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NDP Leader Jack Layton attacks the government during Question Period in the House of Commons on Sept. 29, 2009.


In my experience, New Democratic Party Leader Jack Layton does his homework carefully and consults widely before making big decisions. This occasionally drives his team of advisers crazy, but it has the inestimable advantage of providing the New Democrats with a federal party leader who has at least one ear out of the self-absorbed Ottawa bubble.

That team of advisers bring their own strengths to the business of addressing the series of 3D chess puzzles that are federal politics.

Among them is a British Columbian who cut his teeth in provincial government (Layton's national party director); an impeccably bilingual Calgarian (his chief of staff); a francophone Quebecker (his press and Quebec principal secretary).

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When they go looking for advice, the wide circle they consult includes Layton's newly-elected party president (a Torontonian who recently sat in Parliament as an MP, one of Canada's leading labour negotiators), and his election planning committee working group chair (a Montrealer who ran or supported all three of the party's winning riding campaigns in Quebec, once in Chambly, twice in Outremont). The men and women I'm referring to here have more than a hundred years of diverse political experience between them, including central full-time roles in the last three federal election campaigns.

All of which is to say that Layton has a smart, diverse, veteran team around him.

It shows.

It shows in a tour last election that was copied by one of Layton's opponents a third of the way into the campaign -- the ultimate compliment in politics.

It shows in the careful, successful staging and framing of his statement to the country at the height of the coalition events last year -- broadcast (in focus) from in front of the doors to the House of Commons -- in stark contrast to his partner at the time.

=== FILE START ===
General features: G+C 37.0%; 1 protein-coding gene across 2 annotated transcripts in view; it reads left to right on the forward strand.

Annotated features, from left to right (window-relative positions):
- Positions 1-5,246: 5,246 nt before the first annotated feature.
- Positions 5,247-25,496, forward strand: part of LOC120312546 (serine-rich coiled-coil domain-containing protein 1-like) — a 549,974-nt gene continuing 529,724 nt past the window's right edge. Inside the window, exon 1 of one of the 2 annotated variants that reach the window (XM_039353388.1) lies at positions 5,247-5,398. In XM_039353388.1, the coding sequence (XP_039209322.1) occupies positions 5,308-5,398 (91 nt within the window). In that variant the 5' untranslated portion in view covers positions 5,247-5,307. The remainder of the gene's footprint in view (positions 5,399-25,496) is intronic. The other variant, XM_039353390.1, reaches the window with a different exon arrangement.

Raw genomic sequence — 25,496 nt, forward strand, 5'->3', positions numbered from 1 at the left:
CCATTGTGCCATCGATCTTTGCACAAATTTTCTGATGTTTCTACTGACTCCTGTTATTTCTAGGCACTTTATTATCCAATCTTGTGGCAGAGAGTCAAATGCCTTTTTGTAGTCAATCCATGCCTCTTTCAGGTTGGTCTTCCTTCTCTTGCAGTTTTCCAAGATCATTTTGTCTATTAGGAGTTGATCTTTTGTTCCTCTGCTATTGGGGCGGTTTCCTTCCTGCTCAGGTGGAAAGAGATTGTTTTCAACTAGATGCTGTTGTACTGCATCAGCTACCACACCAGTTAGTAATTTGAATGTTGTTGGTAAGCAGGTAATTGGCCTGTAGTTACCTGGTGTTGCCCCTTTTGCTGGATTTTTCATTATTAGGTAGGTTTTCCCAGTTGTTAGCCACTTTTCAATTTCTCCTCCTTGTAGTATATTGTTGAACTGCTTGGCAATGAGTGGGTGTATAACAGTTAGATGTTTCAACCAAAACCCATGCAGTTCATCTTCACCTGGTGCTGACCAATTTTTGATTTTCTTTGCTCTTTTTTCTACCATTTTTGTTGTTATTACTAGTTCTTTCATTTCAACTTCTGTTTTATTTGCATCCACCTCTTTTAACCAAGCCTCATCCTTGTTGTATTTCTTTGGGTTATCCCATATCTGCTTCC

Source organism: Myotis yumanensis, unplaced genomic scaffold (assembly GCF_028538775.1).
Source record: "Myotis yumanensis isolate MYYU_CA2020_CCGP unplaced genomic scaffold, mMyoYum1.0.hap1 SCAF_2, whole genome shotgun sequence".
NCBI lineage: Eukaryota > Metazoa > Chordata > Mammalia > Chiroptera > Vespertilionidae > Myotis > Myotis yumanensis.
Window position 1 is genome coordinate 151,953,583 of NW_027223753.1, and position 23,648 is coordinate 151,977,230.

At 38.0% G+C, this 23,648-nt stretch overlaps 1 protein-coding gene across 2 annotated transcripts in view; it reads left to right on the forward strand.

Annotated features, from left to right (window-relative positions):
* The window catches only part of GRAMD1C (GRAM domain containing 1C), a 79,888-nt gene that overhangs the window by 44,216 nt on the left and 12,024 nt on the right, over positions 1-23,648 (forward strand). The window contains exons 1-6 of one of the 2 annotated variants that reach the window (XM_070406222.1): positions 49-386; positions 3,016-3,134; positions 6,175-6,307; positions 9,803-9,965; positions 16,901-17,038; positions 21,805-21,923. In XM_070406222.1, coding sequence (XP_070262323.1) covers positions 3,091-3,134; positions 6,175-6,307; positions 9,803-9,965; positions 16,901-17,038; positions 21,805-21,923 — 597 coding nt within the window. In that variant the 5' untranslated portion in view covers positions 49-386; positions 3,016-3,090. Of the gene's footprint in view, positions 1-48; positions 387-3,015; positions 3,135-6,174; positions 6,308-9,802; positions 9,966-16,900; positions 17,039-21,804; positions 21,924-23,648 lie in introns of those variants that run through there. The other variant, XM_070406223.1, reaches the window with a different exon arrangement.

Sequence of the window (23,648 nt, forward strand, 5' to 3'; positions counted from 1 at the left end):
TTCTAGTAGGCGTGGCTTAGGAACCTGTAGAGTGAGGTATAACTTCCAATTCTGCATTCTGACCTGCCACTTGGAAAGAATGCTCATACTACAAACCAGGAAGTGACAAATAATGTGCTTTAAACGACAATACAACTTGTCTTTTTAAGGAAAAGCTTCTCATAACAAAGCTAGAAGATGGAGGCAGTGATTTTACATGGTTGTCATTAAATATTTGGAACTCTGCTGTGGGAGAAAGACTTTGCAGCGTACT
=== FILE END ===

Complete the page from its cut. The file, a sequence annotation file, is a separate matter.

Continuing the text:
It shows in the detailed, substantive criticism and advocacy his caucus puts to the government in Parliament.

And it shows in how Layton is manoeuvring through the present parliamentary maze in Ottawa.

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As I've argued elsewhere here, the public clearly does not want an election; has demonstrated conclusively that it will punish parties that push for one; and is not currently in a mood to elect a fundamentally different Parliament than the one elected eleven months ago.

Responding to these facts has required the New Democrats to rethink their approach to their work in this Parliament -- at least until further events (or an intolerable provocation from the government) justify another change.

That may possibly have involved dining on some words, a process that has not gone unremarked upon.

But the result was a repositioning that seems to fit the national mood, at least for the moment.

At least, that seems to be the view of Layton's caucus, who apparently mostly returned from consulting the people who matter most to them -- their core supporters and constituents back at their ridings -- to report strong and encouraging support.

So Canadians will get what they want from their Parliament this week courtesy of a smart, politically-savvy federal New Democratic leader supported by a capable team -- a leader who knows how to listen to voters.

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Hopefully, the solid majority of Canadians who want to replace Mr. Harper's government with something better -- in good time -- will take note.

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